As I mentioned earlier, we focus on producing high-value grade logs in the shortest time. This chart shows our current and projected harvest mix. In the South, our early stemming leads to lower volumes of pulpwood being produced and the remaining trees are grown into the end of the rotation to produce higher value grade logs. This results in a higher proportion of grade logs at harvest compared to the industry standard where stemming occurs at a later age. We apply our forest management expertise to improve the growth and reduce our rotation age. This allows us to realize the benefits of increased volume and grade log prices sooner than others. We expect the percentage of grade logs to hold steady in the West and to improve in the South and in Uruguay.

We maximize the production of sawlogs because they consistently trade at a higher price in the marketplace. This chart shows the various cycles sawtimber -- this chart shows 3 various cycles sawtimber has retained its premium over smaller chip-n-saw grade logs and pulpwood over the 2005 to 2012 timeframe. And we expect these trends to continue for a foreseeable future.

We expect harvest points to improve over the next 20 years as demand for our log increases and we anticipate improved log prices. I would note that for purposes of this chart, our ownership is kept constant at today's level. In the near term, harvest will be relatively steady as we work through the left of our natural and first-generation spend. Depending on markets and prices, we could adjust harvest upwards by about 10% in the U.S. South and West. Volumes from Uruguay will more than triple by 2021 as our forests reach maturity. Over this period, we will see our harvest volumes increase as we get more volume per acre due to improved genetics and keeps with the full effect of our silvicultural regimes, which will also produce a richer mix of grade logs. We will be harvesting second-generation trees in the South in 2018. In the West, given the longer rotations, we won't see the benefits of improved genetics and improved silviculture until after 2020. By 2030, we expect our harvest in the West and in the South to be 30% higher than they are today.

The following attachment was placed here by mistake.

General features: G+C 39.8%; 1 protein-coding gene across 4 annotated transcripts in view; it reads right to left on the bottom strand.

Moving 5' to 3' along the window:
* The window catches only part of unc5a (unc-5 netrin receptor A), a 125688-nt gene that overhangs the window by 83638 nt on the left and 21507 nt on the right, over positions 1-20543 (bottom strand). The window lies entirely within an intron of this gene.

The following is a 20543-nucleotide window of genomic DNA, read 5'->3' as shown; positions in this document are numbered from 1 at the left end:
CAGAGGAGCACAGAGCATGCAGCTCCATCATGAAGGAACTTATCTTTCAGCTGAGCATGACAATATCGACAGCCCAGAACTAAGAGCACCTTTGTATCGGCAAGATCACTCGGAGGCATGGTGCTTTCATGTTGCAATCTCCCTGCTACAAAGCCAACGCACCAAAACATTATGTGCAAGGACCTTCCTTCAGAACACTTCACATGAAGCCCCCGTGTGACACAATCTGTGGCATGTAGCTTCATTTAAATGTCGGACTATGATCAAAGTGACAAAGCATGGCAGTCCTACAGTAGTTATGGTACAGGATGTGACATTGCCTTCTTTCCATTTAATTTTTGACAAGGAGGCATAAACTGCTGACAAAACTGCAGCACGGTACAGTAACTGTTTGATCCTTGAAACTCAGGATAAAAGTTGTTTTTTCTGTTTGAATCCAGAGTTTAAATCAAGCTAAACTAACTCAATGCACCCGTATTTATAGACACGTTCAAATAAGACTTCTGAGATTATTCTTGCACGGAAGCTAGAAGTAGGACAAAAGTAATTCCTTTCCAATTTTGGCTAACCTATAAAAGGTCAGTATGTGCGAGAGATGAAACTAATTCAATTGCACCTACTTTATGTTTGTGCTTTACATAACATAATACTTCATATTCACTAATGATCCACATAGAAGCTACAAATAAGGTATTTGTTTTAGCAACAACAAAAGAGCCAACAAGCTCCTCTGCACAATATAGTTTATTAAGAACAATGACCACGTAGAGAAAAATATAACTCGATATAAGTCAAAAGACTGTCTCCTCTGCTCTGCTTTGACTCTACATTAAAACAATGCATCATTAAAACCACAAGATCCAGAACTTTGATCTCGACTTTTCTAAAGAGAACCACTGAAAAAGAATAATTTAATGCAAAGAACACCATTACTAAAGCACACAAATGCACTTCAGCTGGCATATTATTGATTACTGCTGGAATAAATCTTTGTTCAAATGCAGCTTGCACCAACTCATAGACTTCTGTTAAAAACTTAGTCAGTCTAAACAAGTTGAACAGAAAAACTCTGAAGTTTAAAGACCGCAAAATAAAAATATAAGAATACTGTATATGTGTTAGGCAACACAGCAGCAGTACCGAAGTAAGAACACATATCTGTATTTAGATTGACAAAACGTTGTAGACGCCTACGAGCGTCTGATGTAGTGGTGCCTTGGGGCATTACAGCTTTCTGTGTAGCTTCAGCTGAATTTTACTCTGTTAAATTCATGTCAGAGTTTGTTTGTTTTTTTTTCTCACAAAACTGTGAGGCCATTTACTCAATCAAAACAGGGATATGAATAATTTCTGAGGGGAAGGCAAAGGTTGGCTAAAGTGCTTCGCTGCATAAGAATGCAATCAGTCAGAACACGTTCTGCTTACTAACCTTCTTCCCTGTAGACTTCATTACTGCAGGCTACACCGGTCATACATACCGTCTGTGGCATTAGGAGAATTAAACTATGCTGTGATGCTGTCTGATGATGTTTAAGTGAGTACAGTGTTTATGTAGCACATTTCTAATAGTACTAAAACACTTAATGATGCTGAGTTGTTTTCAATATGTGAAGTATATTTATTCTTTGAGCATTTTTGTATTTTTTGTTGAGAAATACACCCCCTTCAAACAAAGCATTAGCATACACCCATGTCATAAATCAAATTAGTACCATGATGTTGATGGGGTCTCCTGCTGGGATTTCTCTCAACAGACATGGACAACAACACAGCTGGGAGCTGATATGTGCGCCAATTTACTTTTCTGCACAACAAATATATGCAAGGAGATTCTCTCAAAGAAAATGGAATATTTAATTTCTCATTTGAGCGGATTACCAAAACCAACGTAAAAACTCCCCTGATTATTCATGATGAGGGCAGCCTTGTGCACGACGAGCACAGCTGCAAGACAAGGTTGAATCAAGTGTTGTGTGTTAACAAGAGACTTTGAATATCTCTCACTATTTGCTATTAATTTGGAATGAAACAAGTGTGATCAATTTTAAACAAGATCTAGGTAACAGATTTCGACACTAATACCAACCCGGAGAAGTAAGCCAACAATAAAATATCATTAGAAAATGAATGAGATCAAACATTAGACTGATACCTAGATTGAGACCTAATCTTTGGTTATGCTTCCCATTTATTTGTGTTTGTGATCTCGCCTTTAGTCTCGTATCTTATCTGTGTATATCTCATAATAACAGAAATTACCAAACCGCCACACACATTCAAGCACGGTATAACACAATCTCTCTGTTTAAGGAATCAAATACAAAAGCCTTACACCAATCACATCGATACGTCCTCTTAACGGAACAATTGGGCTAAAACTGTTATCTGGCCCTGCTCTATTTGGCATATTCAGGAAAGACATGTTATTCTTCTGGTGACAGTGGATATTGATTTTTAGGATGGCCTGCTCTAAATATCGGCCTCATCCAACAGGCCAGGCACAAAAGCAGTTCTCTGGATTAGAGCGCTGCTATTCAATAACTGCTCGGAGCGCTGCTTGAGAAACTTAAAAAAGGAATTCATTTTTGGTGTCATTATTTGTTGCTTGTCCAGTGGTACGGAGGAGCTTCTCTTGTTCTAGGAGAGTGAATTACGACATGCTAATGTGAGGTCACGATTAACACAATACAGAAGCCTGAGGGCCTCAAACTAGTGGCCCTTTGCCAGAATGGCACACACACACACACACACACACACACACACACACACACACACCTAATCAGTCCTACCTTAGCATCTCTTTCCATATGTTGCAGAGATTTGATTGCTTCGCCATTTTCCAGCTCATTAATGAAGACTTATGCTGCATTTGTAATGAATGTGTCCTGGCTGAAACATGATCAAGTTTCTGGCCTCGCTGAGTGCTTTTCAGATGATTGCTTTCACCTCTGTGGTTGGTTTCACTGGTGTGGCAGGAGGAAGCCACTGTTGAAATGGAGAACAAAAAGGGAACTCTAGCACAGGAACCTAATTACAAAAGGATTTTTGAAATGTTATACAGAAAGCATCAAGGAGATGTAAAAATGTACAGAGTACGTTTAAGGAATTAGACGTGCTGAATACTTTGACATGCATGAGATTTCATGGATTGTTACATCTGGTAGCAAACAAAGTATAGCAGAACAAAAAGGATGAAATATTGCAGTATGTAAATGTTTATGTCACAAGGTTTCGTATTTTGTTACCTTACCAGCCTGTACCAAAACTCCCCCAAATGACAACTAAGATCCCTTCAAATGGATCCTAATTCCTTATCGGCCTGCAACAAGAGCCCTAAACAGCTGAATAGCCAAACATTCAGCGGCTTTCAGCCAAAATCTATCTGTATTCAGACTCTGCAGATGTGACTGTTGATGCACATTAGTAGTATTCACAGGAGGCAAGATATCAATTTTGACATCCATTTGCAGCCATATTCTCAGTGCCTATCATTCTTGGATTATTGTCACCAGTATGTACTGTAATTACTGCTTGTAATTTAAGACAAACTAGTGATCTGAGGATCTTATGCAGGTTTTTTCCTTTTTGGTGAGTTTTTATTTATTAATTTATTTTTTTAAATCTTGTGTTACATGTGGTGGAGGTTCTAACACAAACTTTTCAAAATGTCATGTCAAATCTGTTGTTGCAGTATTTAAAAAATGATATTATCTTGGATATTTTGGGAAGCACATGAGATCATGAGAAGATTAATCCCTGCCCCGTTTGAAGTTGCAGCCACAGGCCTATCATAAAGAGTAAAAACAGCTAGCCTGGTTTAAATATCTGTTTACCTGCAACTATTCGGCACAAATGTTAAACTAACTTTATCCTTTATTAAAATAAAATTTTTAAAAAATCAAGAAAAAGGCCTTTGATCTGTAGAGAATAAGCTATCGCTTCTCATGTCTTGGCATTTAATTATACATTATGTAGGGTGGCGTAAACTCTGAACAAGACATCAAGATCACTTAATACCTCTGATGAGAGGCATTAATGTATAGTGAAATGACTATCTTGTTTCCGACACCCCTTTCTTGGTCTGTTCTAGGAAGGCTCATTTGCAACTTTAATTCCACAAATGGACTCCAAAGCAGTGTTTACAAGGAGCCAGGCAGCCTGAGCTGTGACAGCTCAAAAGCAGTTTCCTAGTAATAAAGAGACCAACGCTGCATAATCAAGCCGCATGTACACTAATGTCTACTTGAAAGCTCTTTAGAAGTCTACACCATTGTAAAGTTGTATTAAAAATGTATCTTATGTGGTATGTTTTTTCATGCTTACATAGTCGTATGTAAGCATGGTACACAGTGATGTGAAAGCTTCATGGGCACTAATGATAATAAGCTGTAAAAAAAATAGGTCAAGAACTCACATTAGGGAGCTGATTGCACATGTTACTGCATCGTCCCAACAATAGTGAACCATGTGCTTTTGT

Key to sustaining our competitive advantage is continued improvement in our operational execution. In harvesting, we are increasing our mechanization. For example, we are using self-leveling equipment that can work on steeper slopes, which improves our productivity. In the West, we've introduced new technology in our processors, which increases operator productivity and machine up time while also improving our value recovery from each tree. We have implemented centrally dispatched hauling throughout our western and southern operations, which allow us to track the same amount of logs with fewer truck hour. We are utilizing computerized allocation tools to minimize haul distances and cost on every truckload. And this is significant as we manage over 3,000 truckloads everyday.